DEVELOPING NEW LINKS
What do you enjoy doing? What brings you pleasure? Are there activities in your life that bring you a sense of fulfilment and satisfaction? Find out what you enjoy doing and do more of it. The same goes for your children. Maintain your children’s existing links, hobbies, interests, extra curricular activities. If, however, the ones already in place are not enough, help them to develop new ones.
Here are some suggestions as to how to develop new links and interests in the community:-
- ACTIVITIES & HOBBIES
Activities like exercising i.e yoga, swimming, cycling, walking the dog, going to the gym, gardening, drawing, painting, writing, and reading can help you to relax and feel connected.
- TRY SOMETHING DIFFERENT
Do not be afraid to try something different. This can help build your confidence. There are clubs for walking, singing, playing chess, football, rock climbing. Join a new class at beginner’s level or develop a new interest.
Make the most of social contacts. Contact old friends, become more involved in the children’s school, help out at the church or connect with people through a shared interest.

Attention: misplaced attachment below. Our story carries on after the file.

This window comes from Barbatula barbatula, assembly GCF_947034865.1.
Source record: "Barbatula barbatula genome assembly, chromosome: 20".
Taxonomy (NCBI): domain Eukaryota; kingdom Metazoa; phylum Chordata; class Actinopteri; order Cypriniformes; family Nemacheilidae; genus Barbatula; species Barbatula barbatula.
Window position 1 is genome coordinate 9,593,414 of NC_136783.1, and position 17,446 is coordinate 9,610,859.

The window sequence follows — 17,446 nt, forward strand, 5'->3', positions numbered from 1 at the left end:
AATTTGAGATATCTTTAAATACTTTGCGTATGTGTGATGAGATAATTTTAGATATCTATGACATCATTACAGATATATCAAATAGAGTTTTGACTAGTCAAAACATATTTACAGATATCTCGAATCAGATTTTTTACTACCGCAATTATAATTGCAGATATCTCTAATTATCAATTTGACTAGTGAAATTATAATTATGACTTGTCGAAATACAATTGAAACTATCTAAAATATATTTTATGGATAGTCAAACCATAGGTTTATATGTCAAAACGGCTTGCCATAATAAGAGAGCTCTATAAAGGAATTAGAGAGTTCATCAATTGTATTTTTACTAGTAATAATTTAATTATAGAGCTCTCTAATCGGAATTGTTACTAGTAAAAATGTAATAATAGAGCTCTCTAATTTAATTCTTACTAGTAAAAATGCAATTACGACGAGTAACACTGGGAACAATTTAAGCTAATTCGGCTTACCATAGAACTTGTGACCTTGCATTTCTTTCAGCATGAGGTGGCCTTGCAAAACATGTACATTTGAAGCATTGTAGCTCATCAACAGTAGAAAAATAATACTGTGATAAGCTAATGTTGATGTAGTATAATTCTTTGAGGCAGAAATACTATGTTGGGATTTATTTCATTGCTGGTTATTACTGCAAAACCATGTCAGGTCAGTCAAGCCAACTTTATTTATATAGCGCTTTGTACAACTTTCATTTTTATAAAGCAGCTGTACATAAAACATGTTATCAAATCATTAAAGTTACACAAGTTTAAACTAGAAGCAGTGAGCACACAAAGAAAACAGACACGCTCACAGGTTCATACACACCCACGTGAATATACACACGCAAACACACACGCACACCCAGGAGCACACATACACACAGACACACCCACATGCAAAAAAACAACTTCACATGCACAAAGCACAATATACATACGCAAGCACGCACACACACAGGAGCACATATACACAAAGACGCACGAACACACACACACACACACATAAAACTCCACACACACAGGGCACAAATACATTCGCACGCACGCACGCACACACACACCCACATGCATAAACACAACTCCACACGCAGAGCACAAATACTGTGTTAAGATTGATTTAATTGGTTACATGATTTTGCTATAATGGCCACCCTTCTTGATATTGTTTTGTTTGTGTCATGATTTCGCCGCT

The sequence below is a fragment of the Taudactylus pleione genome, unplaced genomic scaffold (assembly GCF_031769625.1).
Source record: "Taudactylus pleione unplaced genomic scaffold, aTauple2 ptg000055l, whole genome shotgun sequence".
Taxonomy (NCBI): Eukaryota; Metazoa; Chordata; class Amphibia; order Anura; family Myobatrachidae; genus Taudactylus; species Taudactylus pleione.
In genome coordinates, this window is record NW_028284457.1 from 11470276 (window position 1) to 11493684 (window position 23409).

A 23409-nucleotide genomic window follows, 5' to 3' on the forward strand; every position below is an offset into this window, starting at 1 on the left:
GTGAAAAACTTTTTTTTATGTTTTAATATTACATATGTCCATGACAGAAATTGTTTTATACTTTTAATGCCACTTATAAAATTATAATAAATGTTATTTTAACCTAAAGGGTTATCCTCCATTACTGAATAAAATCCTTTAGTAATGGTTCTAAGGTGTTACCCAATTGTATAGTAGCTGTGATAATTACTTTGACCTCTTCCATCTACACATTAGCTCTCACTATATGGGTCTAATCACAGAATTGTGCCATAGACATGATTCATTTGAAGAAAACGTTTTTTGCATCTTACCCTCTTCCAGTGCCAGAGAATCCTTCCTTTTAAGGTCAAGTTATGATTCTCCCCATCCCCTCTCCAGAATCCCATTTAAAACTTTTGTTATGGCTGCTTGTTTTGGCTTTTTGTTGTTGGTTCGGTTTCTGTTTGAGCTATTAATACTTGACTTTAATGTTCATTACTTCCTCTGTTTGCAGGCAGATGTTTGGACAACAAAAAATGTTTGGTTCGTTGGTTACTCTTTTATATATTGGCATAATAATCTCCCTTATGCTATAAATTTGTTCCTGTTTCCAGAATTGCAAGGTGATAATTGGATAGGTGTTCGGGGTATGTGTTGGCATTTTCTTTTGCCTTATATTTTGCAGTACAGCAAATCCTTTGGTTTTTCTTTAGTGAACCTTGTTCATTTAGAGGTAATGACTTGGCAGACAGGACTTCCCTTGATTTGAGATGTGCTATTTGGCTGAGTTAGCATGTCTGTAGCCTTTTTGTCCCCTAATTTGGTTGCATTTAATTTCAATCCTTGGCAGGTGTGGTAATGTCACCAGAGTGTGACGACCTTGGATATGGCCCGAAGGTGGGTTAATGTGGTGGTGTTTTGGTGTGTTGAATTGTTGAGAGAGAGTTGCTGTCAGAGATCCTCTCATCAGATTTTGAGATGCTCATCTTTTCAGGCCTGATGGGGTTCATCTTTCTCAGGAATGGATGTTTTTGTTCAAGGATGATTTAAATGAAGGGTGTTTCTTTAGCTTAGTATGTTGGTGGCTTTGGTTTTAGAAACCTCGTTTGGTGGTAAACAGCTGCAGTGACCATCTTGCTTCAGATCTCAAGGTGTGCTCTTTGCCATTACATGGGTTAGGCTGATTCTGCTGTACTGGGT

- CONTRIBUTE TO SOCIETY
Studies show that those who contribute something to society often say they are happy. If you spend time helping others you may help yourself in the process. Volunteering is a good way of meeting people: reading in school, helping with meals at Help the Aged, dog-walking for the RSPCA.
- JOIN A GROUP
Knowing that you are not alone can often offer a real source of strength.
Go back to college and study full-time, part-time or take a night class.
Almost a third of British adults are not in a long term relationship. Travel companies have focused in on this and many are now offering escorted trips for solo travellers.
Learning to live without the support of your former partner and establishing a post separation identity may be the most difficult part of separation. Invest in your children, your friendships and your family. Eventually there will be a growing sense of being a whole person, and a feeling of being in control over your future.